% snmpwalk 172.16.99.66 public .1.3.6.1.4.1.9.5.1.5.5
    enterprises.9.5.1.5.5.0 = 2      
    
    !--- Result of the TFTP action, 2 = Success
    
    

Troubleshoot the Process

If download is successful, the MIB object output is equal to 2 (or success). If you receive some other output, compare it with Appendix A for the tftpResult object and take appropriate steps.

Copy a Configuration from the Catalyst Switch Running CatOS to the TFTP Server

These steps guide you through the process to copy a configuration file.

Step-by-Step Instructions

Complete these steps:

  1. Create a new file, switch-config, in the TFTP server /tftpboot directory. On UNIX, use this syntax: touch <filename>.

    touch switch-config
    
  2. Change the permissions of the file to 777 with this syntax: chmod <permissions> <filename> .

    chmod 777 switch-config
    
  3. Define the IP address of the TFTP server with the tftpHost MIB object. The syntax is:

    % snmpset 172.16.99.66 private .1.3.6.1.4.1.9.5.1.5.1.0 s 171.68.191.135
    enterprises.9.5.1.5.1.0 = "171.68.191.135"
  4. Define the TFTP file name that you will use to copy the configuration, with the tftpFile MIB object:

    % snmpset 172.16.99.66 private .1.3.6.1.4.1.9.5.1.5.2.0 s switch-config
    enterprises.9.5.1.5.2.0 = switch-config
  5. Select the module on the Catalyst switch where the configuration will be delivered, with the tftpModule MIB object. Select the Supervisor module and not MSFC or MSFC2 module, otherwise it fails. Verify the correct module number for the snmpset command with a show module command on the switch CLI. A typical output is:

    Mod Slot  Ports  Module-Type                 Model               Sub  Status
    --- ----  -----  -------------------------  -------------------  ---  --------
    2   2     2      1000BaseX Supervisor       WS-X6K-SUP1A-2GE     yes  ok
    16  2     1      Multilayer Switch Feature  WS-F6K-MSFC          no   OK
    ....
    --<snip>--

    In the sample output, the Supervisor module number is 2 and is in slot number 2. Use 2 in order to define the tftpModule MIB object:

    % snmpset 172.16.99.66 private .1.3.6.1.4.1.9.5.1.5.3.0 i 2
    enterprises.9.5.1.5.3.0 = 2
  6. Use the tftpAction MIB object in order to define that the switch configuration file is to be transferred from the TFTP server to the switch with the MIB object value of 3 = uploadConfig. See the MIB object details in Appendix A:

    % snmpset 172.16.99.66 private .1.3.6.1.4.1.9.5.1.5.4.0 i 3
    enterprises.9.5.1.5.4.0 = 3

Verify the Process

In order to verify the results of these operations, perform one of these steps:

  1. Poll the tftpGrp (.1.3.6.1.4.1.9.5.1.5) MIB object and compare the results with Appendix A:

    % snmpwalk 172.16.99.66 public .1.3.6.1.4.1.9.5.1.5
    enterprises.9.5.1.5.1.0 = "171.68.191.135"    
    
    !--- IP address of the TFTP server
    
    enterprises.9.5.1.5.2.0 = "switch-config"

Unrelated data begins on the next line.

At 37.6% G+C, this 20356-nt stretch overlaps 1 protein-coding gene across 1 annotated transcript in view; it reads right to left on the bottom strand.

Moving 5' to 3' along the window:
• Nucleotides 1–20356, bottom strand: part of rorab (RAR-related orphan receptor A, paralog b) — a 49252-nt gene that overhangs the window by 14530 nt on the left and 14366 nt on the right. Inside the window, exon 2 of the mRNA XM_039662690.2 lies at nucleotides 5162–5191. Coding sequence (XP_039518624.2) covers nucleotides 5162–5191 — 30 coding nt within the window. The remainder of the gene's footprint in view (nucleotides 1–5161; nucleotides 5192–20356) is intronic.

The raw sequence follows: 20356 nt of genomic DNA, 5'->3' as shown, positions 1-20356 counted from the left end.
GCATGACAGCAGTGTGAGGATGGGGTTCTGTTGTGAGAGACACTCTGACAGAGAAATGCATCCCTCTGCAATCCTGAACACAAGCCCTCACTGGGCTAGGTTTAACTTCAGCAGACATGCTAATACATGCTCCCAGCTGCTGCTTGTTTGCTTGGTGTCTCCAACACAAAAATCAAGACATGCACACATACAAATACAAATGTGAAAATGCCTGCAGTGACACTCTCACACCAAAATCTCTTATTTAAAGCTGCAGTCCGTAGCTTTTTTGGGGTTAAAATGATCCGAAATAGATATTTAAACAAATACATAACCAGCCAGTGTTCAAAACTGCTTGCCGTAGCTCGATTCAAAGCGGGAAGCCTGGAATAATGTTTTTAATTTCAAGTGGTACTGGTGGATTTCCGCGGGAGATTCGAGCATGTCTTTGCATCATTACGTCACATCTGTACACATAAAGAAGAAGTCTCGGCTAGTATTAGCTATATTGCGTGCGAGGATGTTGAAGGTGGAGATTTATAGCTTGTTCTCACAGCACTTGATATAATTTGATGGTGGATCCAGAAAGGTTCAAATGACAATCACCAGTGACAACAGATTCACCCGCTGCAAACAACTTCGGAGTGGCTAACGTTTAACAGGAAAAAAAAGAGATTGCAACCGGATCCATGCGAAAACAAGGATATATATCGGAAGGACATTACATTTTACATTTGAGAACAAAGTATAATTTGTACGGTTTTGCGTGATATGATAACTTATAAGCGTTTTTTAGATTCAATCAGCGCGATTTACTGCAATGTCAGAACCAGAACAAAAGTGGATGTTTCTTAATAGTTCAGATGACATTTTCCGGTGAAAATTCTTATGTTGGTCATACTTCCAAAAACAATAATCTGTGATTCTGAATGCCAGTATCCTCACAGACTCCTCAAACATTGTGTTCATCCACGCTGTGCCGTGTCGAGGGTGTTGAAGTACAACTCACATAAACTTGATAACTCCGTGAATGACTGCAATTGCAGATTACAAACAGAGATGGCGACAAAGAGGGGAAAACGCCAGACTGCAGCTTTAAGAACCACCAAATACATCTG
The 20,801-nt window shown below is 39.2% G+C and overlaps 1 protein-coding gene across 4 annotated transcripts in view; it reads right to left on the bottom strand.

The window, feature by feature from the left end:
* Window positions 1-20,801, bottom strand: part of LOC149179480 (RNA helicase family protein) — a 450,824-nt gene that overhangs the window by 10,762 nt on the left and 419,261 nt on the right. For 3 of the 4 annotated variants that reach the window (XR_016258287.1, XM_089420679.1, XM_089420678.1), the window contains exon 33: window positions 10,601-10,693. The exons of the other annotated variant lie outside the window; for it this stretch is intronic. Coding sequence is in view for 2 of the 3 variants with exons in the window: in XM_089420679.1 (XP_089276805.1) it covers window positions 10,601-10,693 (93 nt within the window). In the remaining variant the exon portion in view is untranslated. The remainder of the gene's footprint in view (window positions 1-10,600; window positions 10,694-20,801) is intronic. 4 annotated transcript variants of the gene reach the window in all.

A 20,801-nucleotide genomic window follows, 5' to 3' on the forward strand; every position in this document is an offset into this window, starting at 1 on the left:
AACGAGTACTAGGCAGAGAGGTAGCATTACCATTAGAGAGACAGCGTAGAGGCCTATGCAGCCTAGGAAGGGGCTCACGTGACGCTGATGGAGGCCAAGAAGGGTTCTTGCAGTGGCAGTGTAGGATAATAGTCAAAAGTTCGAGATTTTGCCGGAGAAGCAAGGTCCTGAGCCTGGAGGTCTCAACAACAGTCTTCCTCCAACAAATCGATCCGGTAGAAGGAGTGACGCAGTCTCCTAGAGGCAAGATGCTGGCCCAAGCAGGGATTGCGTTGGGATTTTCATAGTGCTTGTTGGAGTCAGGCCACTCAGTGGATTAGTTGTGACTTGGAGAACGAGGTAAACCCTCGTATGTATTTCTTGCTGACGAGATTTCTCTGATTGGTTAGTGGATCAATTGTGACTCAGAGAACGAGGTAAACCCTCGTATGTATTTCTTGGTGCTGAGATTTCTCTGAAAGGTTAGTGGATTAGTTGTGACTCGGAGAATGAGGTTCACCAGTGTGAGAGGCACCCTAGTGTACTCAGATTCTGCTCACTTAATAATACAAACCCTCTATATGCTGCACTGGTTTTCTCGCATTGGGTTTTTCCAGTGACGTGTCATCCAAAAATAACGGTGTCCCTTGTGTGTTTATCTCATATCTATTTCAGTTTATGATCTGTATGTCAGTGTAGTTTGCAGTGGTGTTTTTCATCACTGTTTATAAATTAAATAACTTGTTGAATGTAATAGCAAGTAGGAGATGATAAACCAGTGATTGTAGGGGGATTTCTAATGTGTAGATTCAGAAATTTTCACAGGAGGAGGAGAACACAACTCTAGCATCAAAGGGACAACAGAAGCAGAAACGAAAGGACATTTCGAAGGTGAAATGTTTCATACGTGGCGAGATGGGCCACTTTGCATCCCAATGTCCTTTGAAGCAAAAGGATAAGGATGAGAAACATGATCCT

!--- name of the switch configuration file
    
    enterprises.9.5.1.5.3.0 = 2    
    
    !--- Module number. In this case, Supervisor module
    
    enterprises.9.5.1.5.4.0 = 1    
    
    !--- TFTP action
    
    enterprises.9.5.1.5.5.0 = 2   
    
    !--- Result of the TFTP action, 2 = Succes
    
    
  2. Poll the tftpResult MIB object and compare the output with the MIB object details in Appendix A:

    % snmpwalk 172.16.99.66 public .1.3.6.1.4.1.9.5.1.5.5
    enterprises.9.5.1.5.5.0= 2   
    
    !--- Result of the TFTP action, 2 = Success
    
    

Troubleshoot the Process

If download is successful, the MIB object output is equal to 2 (or success). If you receive some other output, compare it with Appendix A for the tftpResult object and take appropriate steps.

Note:  This procedure transfers both default and non-default configurations from the switch, as seen in the output of the show config all command on the switch CLI in enable mode. The show config command on the switch shows only the non-default configurations.

Copy a System Software Image from the TFTP Server to the Catalyst Switch Running CatOS

These steps guide you through the process to copy a software image.

Step-by-Step Instructions

Complete these steps:

  1. Download and place the correct Supervisor image file in the /tftpboot directory on the TFTP server. In this example, cat6000-sup.5-4-2a.bin is used for illustration.

  2. Change the permissions of the file to 777 with this syntax: chmod <permissions> <filename>.

    chmod 777 cat6000-sup.5-4-2a.bin
    
    
  3. Define the IP address of the TFTP server that uses the tftpHost MIB object:

    % snmpset 172.16.99.66 private .1.3.6.1.4.1.9.5.1.5.1.0 s 171.68.191.135 
    enterprises.9.5.1.5.1.0 = "171.68.191.135"
  4. Define the TFTP file name that you will use to copy the image file:

    % snmpset 172.16.99.66 private .1.3.6.1.4.1.9.5.1.5.2.0 s cat6000-sup.5-4-2a.bin 
    enterprises.9.5.1.5.2.0 = "cat6000-sup.5-4-2a.bin"
  5. In this example, the Supervisor module number is 2 and is in slot number 2 as seen in the show module command output. Use 2 in order to define the tftpModule MIB object:

    % snmpset 172.16.99.66 private .1.3.6.1.4.1.9.5.1.5.3.0 i 2 
    enterprises.9.5.1.5.3.0 = 2

    This means that the CatOS image present in the /tftpboot directory on the TFTP server is transferred to the Supervisor module flash as seen in the output of the show flash command.

  6. Use the tftpAction MIB object in order to define that the image file is transferred from the TFTP server to the switch with the MIB object value of 4 = downloadSw. See the MIB object details in Appendix A:

    % snmpset 172.16.99.66 private .1.3.6.1.4.1.9.5.1.5.4.0 i 4
    enterprises.9.5.1.5.4.0 = 4 

Verify the Process

In order to verify the results of this operations, perform one of these steps:

  1. Poll the tftpGrp (.1.3.6.1.4.1.9.5.1.5) MIB object and compare the results with Appendix A:

    % snmpwalk 172.16.99.66 public .1.3.6.1.4.1.9.5.1.5 
    enterprises.9.5.1.5.1.0 = "171.68.191.135"    
    
    !--- IP address of the TFTP server
     
    enterprises.9.5.1.5.2.0 = "cat6000-sup.5-4-2a.bin"  
    
    !--- name of the switch image file
    
    enterprises.9.5.1.5.3.0 = 0 
    enterprises.9.5.1.5.4.0 = 4